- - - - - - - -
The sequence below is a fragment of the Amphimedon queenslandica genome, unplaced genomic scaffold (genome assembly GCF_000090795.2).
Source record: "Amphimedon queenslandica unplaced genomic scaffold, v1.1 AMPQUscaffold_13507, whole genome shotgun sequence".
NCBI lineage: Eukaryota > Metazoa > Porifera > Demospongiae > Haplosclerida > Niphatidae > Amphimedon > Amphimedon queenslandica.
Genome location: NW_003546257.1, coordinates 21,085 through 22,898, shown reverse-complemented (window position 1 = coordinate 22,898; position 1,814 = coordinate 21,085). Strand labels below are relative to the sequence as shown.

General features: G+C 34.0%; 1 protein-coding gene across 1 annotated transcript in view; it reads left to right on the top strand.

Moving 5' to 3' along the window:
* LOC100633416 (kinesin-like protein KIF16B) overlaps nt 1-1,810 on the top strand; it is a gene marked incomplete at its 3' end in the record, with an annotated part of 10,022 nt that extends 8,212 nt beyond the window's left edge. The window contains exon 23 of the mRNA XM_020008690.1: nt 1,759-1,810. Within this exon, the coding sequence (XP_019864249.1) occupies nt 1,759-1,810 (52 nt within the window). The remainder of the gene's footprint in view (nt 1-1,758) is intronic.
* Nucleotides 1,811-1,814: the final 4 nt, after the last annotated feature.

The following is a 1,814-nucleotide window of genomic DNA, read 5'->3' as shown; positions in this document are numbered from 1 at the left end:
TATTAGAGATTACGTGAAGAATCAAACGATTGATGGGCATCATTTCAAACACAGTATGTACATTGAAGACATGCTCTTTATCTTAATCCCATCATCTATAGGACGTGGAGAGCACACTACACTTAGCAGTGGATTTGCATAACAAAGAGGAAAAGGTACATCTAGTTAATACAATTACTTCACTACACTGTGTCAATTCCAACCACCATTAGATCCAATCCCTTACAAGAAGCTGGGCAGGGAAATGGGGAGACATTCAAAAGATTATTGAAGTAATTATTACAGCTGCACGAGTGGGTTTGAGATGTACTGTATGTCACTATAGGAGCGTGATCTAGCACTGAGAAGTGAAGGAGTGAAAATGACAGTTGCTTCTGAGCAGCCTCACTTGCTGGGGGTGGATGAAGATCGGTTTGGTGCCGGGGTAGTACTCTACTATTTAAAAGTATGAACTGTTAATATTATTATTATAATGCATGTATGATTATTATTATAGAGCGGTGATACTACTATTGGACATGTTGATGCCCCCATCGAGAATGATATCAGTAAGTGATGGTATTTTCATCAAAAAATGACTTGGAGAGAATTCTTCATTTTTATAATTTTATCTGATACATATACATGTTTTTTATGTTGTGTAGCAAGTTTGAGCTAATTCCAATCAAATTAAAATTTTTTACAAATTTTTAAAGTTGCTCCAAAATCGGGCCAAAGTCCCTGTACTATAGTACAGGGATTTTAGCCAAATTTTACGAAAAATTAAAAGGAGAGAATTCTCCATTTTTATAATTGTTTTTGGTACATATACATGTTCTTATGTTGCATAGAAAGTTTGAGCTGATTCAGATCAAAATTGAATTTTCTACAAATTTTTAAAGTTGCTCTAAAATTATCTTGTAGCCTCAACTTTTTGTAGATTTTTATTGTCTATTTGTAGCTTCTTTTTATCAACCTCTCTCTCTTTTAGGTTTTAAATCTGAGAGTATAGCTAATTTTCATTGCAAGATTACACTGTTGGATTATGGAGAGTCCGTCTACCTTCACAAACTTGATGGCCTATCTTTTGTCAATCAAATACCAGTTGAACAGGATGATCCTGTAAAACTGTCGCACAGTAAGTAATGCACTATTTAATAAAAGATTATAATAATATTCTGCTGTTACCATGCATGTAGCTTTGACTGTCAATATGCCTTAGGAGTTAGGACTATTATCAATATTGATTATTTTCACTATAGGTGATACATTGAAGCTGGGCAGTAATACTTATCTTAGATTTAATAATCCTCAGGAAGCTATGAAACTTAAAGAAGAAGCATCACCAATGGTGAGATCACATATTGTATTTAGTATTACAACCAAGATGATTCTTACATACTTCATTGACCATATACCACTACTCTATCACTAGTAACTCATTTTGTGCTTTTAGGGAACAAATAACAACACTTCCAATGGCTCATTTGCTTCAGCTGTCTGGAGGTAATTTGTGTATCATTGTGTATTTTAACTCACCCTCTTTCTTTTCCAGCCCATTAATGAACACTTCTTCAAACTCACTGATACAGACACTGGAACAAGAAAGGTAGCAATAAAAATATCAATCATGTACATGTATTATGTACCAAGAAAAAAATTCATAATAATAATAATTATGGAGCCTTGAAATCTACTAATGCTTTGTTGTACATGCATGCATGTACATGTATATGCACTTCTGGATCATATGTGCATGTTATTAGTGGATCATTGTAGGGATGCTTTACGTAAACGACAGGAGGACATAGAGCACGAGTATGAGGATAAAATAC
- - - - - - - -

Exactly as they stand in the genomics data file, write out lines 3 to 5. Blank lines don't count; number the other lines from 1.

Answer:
NCBI lineage: Eukaryota > Metazoa > Porifera > Demospongiae > Haplosclerida > Niphatidae > Amphimedon > Amphimedon queenslandica.
Genome location: NW_003546257.1, coordinates 21,085 through 22,898, shown reverse-complemented (window position 1 = coordinate 22,898; position 1,814 = coordinate 21,085). Strand labels below are relative to the sequence as shown.

General features: G+C 34.0%; 1 protein-coding gene across 1 annotated transcript in view; it reads left to right on the top strand.